Key Details About Seller Disclosures in Real Estate Transactions
A Real Estate Lawyer will Clarify Any Doubts Regarding Your Real Estate Disclosure Form in Monmouth and Ocean County towns like Sea Bright, Howell, Toms River, Tinton Falls, and Middletown.
Buying or selling a home involves a burdensome amount of paperwork, all with legal consequences if they are not prepared and reviewed diligently. A seller has certain obligations to a buyer, as does a buyer to a seller. One of the essential duties of a seller is to reveal facts about the property they sell. Sure, a seller wants to highlight the positive features of their house, but they also want to disclose what may be wrong with the property to avoid future problems. For that purpose, the seller’s disclosure statement is an important document to assure buyers participating in real estate transactions.
Seller Disclosure in New Jersey
The disclosure statement aims to report any defects or problems with the residence to potential buyers. It is not required but does help a seller fulfill their legal duty and assure a buyer about their purchase.
What Type of Information Should I Provide in the Disclosure Process?
If you sell a house, you may not have to disclose obvious or trivial issues like overgrown landscape or peeling paint that you may point out during a walk-through inspection. Your legal obligation is confessing to material defects or those that would affect a buyer’s decision about purchasing the property, for example, a foundation crack that would cost a great deal of money to fix. But, you must reveal problems that a buyer would not know about, such as prior water damage or flooding at the property, even if repaired. The list of items that most often lead to problems is on a list to check off, if applicable, on a legal form, the seller’s disclosure form.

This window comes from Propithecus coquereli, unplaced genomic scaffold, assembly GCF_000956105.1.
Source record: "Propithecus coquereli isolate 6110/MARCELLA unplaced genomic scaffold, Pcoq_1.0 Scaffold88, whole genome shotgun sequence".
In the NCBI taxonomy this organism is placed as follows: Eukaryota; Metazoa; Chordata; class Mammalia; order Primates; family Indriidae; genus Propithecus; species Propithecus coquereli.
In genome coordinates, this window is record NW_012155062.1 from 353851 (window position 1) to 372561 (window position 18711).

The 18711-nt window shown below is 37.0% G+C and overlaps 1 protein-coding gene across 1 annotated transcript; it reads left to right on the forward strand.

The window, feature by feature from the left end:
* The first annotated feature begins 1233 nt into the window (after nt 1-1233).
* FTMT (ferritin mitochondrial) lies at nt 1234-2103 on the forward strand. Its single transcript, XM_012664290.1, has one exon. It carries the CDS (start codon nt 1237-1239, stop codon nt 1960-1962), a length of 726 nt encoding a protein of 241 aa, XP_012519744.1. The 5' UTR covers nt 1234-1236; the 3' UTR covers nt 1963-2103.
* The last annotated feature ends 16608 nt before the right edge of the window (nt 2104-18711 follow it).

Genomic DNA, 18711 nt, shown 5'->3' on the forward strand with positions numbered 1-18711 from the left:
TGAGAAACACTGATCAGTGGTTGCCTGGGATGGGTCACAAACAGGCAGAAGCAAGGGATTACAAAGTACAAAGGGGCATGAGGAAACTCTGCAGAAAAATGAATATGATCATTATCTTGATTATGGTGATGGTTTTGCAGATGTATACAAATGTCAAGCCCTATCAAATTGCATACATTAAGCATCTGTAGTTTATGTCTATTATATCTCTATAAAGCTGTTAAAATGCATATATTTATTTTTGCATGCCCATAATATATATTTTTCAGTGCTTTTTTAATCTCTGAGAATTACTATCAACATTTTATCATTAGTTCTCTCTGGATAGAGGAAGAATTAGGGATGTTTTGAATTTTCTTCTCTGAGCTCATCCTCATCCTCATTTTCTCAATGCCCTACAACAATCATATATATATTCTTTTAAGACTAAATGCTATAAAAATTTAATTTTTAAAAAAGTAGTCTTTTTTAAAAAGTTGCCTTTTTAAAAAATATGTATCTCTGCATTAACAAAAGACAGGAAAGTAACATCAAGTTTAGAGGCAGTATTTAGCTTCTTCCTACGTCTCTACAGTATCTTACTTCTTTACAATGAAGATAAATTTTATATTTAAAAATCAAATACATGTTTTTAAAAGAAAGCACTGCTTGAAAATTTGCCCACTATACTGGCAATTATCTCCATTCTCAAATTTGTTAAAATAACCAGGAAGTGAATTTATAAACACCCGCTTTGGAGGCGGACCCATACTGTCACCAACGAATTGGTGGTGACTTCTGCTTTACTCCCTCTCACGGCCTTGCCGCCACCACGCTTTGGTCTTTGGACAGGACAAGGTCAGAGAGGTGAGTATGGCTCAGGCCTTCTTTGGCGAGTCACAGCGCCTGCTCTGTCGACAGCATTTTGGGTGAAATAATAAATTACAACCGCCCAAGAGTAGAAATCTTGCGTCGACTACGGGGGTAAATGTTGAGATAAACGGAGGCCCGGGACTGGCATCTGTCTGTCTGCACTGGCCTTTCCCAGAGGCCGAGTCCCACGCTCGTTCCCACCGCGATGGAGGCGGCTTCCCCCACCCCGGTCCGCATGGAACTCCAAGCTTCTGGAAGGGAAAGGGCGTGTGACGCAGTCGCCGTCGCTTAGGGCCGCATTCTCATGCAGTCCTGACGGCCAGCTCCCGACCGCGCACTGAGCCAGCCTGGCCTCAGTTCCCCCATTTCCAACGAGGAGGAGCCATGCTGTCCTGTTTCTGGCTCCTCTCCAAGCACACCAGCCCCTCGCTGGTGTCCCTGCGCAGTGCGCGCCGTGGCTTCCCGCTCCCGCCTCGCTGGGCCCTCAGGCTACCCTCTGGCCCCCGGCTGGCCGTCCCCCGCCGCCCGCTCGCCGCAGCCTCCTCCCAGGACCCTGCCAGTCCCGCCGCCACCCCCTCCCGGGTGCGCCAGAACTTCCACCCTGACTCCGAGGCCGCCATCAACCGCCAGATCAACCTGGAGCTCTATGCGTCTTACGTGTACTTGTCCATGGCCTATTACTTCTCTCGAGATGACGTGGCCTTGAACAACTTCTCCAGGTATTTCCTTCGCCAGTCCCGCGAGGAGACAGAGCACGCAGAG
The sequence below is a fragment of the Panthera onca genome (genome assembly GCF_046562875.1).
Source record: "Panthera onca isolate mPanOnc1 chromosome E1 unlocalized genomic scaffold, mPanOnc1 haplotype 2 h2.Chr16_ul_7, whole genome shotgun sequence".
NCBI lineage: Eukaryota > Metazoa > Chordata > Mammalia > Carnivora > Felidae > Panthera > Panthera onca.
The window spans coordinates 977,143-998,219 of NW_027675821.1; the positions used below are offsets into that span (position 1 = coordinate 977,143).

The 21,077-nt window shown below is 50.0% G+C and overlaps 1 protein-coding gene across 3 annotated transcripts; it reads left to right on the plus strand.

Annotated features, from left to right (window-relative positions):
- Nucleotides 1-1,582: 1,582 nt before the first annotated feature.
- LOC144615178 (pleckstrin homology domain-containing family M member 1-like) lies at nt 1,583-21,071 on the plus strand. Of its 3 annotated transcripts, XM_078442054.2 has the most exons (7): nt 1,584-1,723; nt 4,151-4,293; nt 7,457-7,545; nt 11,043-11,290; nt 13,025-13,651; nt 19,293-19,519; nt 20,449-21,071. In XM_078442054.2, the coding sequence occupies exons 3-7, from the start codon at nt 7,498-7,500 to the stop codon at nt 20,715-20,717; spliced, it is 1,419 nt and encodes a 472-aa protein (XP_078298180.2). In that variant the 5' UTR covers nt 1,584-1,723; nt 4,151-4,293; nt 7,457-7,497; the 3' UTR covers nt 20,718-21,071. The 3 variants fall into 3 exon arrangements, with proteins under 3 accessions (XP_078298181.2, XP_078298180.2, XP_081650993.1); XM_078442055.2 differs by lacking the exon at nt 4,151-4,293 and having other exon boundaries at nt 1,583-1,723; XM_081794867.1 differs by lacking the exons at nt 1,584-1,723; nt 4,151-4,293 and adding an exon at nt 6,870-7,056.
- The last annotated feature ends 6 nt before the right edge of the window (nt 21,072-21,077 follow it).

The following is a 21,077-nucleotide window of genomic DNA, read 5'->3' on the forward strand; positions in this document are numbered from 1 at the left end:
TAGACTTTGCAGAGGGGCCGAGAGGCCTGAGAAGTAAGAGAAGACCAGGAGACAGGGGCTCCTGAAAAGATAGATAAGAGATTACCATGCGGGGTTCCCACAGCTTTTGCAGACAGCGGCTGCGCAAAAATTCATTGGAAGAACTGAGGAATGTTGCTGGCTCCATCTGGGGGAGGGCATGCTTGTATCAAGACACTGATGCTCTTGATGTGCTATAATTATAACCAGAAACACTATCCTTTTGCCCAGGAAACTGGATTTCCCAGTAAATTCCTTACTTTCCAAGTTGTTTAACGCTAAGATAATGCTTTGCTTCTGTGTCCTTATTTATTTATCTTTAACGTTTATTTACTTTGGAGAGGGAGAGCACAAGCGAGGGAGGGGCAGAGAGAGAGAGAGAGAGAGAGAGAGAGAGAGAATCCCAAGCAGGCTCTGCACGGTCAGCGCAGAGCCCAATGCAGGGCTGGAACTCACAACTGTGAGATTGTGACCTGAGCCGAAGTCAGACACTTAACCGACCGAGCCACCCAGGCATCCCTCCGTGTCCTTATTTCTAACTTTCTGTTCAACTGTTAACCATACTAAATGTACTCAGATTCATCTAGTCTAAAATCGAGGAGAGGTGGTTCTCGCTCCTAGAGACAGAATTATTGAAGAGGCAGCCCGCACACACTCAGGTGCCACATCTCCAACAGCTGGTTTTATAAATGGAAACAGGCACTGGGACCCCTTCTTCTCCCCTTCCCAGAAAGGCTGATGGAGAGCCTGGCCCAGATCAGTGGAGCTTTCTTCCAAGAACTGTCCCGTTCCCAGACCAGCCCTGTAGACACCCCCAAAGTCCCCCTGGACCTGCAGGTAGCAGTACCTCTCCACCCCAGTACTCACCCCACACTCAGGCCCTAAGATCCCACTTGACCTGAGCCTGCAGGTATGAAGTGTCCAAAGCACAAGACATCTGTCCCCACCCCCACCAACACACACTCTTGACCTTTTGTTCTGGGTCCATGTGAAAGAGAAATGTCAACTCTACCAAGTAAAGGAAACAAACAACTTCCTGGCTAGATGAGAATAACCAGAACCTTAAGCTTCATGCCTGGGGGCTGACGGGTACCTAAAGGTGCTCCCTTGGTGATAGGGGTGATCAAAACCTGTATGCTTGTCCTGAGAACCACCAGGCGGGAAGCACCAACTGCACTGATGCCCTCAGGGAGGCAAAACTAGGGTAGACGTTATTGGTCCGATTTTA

The Real Estate Disclosure Form Checklist
The seller’s disclosure form is a standard form of the New Jersey Association of Realtors. It contains a checklist of items arranged by main sections of a property. The form gives the buyer a broad and detailed picture of the state of the property and its habitability, such as the house’s age, occupancy, and title status.
Buyer’s Benefits of the Seller’s Disclosure Statement
A buyer wants to know if the seller is the original or subsequent owner living on-site, unlike a flipper who never resided there. One who lives there would know more about the property than one who did not. The age of the home also reveals how much work the house may need, including big items that erode with wear and weather, such as roofs, wood, sewage systems, and the like. Plumbing, heating, air conditioning, electrical system, and major appliance issues are all accounted for on the disclosure form, as are land, drainage, and property easements that would infringe on the use or resale of the property.
Most Common Types of Owner’s Disclosures in New Jersey
Significant areas of interest to a buyer are the roof, basement, and structural condition, regarding termites (and other destructive pests), dry rot, and foundation leaks. The buyer also wants to know if they are buying into a lawsuit by any existing legal disputes regarding title or land use that would interfere with their ownership. They also want to know about hazardous wastes on or near the property, including radon.